Read Order: Manjeet Kaur v. State of Punjab and Others

Monika Rahar

Chandigarh, February 25, 2022: While dealing with a revision petition against the rejection of petitioner’s application for alteration of charges, the Punjab and Haryana High Court has held that the trial Court is not to act as a mouthpiece of prosecution while framing charges against the accused, as suggested in the police report, but it must consider the broad probabilities of the case to form an opinion relating to the commission of the crime by the accused.

Also reflecting on how senior police officers were conducting illegal inquiry creating slip away points and making prosecution case fragile, the Bench of Justice Manoj Bajaj sternly stated that instead of carrying out a pragmatic and meaningful investigation in the crime, the Superintendent of Police being senior police officer of the State police department interfered in the investigation by illegally entertaining the representation on behalf of accused persons. 

Further, the Bench noticed the practice prevalent largely in Punjab whereby the senior police officers of state police department engage themselves in holding inquiries on the representations on behalf of the accused to examine their innocence, after registration of FIR and during the pendency of the investigation.

“Such inquiry reports by the inquiry officers based upon the defence of the accused are often delivered in their favour, and during this exercise, the inquiry officers illegally assume judicial role”, added Justice Bajaj. 

In this case, the petitioner (husband of deceased) filed revision against the order of the Additional Sessions Judge refusing to alter the charge framed against the accused in case FIR registered under Sections 302, 336, 148 and 149 IPC and Sections 25 and 27 Arms Act, 1959. 

The petitioner’s wife was giving a dance performance on stage at a wedding function when the accused fired a revolver shot which hit her head leading to her death. Thus, an FIR was registered and during the investigation, the offences punishable under Sections 302 and 336 IPC and Sections 25 and 27 Arms Act, 1959 were substituted with offences punishable under Section 304-A and 336 IPC and Section 30 Arms Act, 1959.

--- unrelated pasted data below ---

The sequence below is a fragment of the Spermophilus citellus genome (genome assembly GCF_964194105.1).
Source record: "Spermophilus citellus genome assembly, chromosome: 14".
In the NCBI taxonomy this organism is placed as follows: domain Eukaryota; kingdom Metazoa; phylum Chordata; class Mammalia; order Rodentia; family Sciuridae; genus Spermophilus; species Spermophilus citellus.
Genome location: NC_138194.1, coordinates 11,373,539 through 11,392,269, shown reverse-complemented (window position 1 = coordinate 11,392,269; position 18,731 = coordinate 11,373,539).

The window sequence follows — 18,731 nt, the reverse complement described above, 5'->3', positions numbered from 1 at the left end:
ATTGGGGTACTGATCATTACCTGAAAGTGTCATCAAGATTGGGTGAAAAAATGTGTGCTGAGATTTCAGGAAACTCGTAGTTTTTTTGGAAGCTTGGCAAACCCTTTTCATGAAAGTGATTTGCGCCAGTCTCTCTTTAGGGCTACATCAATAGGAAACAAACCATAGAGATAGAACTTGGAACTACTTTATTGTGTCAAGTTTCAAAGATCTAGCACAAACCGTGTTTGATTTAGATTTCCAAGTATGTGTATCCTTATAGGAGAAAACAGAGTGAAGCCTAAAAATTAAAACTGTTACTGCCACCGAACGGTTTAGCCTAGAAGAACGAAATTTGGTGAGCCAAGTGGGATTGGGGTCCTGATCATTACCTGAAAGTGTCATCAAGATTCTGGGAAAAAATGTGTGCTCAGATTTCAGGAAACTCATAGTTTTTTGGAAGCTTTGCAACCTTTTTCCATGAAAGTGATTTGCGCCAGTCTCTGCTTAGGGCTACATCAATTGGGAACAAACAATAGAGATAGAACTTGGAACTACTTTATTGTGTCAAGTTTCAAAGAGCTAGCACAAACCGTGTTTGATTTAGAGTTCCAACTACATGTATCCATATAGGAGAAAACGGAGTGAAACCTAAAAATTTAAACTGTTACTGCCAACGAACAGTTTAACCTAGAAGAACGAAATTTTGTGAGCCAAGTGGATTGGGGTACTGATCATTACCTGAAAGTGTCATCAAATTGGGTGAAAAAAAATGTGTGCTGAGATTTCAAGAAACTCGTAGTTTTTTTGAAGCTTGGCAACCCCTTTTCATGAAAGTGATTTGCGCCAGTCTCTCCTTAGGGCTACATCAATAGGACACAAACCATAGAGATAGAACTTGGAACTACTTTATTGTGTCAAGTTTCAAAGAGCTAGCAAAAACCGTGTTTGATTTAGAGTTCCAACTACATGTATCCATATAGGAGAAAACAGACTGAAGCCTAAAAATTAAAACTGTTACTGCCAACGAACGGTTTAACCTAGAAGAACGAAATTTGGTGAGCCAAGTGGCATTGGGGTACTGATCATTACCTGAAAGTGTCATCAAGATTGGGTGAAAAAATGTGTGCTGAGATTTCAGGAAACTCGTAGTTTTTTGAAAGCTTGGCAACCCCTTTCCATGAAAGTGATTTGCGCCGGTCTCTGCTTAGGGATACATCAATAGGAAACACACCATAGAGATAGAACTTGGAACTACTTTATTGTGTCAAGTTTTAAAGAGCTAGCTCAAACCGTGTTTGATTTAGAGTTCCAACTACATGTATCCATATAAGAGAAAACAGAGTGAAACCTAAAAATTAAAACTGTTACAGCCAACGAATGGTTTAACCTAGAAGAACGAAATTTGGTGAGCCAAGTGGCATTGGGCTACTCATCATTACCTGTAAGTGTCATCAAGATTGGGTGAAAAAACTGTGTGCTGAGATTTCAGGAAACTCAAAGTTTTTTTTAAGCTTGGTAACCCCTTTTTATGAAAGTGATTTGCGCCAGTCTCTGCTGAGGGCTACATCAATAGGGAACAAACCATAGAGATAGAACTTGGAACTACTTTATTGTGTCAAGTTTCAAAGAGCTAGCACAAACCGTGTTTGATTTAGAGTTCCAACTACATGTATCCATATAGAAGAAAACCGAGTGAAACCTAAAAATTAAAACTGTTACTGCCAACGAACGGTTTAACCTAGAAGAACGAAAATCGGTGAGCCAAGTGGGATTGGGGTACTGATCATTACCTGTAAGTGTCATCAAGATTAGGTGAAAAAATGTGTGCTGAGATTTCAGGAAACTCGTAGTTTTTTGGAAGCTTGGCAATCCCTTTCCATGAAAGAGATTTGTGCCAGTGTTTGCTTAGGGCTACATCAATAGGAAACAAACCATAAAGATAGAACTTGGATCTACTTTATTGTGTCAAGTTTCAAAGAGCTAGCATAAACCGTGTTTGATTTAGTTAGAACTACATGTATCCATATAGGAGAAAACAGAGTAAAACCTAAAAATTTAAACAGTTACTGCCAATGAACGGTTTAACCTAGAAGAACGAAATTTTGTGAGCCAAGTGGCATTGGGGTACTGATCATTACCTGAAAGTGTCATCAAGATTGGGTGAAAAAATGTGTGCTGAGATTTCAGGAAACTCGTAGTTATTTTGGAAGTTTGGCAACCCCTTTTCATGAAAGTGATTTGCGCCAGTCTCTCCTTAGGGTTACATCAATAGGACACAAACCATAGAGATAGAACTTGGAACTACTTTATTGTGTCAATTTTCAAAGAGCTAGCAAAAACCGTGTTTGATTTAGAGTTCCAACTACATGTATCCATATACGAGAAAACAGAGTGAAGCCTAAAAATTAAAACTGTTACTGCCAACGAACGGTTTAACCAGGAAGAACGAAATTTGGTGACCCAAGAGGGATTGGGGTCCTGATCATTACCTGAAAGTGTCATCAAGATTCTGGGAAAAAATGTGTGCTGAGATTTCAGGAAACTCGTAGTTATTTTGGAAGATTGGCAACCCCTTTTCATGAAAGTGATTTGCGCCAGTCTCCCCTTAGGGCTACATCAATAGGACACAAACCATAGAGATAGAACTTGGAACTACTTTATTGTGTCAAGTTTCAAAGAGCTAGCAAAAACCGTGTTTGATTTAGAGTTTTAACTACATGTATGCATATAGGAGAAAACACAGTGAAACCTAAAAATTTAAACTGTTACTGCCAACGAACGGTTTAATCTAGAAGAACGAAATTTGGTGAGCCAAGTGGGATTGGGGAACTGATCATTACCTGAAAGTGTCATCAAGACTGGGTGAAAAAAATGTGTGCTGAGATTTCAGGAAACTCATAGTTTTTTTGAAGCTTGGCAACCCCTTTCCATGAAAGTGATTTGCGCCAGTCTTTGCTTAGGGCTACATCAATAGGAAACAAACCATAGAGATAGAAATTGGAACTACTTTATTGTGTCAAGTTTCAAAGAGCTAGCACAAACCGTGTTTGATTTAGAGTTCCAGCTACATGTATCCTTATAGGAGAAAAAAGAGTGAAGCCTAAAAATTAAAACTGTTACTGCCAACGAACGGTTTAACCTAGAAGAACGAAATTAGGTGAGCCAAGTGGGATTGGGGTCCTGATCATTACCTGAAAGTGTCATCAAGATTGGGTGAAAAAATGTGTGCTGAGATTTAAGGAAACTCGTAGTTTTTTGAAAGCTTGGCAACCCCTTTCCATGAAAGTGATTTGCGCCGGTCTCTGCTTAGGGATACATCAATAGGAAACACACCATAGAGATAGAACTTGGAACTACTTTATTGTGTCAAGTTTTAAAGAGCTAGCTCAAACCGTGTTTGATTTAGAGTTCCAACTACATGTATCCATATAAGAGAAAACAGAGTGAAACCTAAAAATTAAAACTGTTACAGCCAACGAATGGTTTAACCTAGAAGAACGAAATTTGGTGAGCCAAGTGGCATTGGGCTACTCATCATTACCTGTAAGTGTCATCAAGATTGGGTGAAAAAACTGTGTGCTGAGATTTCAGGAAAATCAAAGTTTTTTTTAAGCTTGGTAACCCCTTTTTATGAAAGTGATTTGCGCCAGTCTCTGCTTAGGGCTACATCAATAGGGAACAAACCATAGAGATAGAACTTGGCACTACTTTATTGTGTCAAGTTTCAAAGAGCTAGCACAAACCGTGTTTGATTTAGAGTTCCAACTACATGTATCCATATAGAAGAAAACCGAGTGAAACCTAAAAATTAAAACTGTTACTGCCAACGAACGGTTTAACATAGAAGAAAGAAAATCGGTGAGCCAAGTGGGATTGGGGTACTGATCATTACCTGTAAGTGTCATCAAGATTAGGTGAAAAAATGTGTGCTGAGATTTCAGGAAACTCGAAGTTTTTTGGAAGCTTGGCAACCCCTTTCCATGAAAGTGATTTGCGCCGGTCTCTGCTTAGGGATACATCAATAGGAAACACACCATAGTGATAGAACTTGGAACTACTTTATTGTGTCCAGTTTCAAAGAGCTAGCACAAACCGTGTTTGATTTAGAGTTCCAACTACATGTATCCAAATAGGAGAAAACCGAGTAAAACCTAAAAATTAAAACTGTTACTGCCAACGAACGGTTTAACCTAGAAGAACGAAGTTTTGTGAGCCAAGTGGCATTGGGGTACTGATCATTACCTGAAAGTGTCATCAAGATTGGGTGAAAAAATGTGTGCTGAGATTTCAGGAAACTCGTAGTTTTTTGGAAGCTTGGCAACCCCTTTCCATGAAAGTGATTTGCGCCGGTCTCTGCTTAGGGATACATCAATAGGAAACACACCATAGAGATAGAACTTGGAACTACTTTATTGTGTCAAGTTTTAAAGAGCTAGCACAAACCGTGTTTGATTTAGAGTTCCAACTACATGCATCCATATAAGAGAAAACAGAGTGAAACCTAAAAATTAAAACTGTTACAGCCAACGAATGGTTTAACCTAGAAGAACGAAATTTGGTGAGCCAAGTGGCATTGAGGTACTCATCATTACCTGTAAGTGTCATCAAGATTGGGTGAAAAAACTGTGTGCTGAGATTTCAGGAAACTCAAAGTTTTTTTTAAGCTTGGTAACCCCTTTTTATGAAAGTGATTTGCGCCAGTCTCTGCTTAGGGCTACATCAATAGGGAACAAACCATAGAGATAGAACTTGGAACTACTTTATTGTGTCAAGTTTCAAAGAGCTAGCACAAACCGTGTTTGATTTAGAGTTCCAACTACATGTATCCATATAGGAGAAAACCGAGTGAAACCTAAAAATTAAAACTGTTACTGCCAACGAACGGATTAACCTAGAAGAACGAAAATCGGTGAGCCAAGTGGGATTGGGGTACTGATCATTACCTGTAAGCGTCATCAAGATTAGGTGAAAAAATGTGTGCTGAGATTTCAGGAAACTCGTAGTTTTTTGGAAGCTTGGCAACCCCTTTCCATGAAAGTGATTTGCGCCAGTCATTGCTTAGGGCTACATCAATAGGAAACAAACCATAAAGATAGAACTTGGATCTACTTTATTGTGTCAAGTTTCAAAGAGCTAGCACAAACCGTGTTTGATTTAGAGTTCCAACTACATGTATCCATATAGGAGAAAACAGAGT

Before the consideration of the final report filed by the Police, the Public Prosecutor moved an application for the committal of the case to the Court of Sessions, as prima facie, the offence punishable under Section 304 IPC was made out. The said application was allowed by Magistrate and the case was committed for Sessions trial.

Thereafter, the Additional Sessions Judge framed the charges against the accused/ second respondent for alleged commission of the offence under Sections 304 and 336 IPC, whereas the third respondent was charged under Section 30 Arms Act, 1959. During the case pendency, an application by the victim’s mother was filed for alteration of charge on the ground that the material on record indicated commission of offence punishable under Section 302 IPC and Sections 25 and 27 Arms Act, 1959 apart from the offence under Section 336 IPC. It was pleaded in the application that though the FIR was initially registered for the offence punishable under Section 302 IPC etc., subsequently, the police reduced the charges.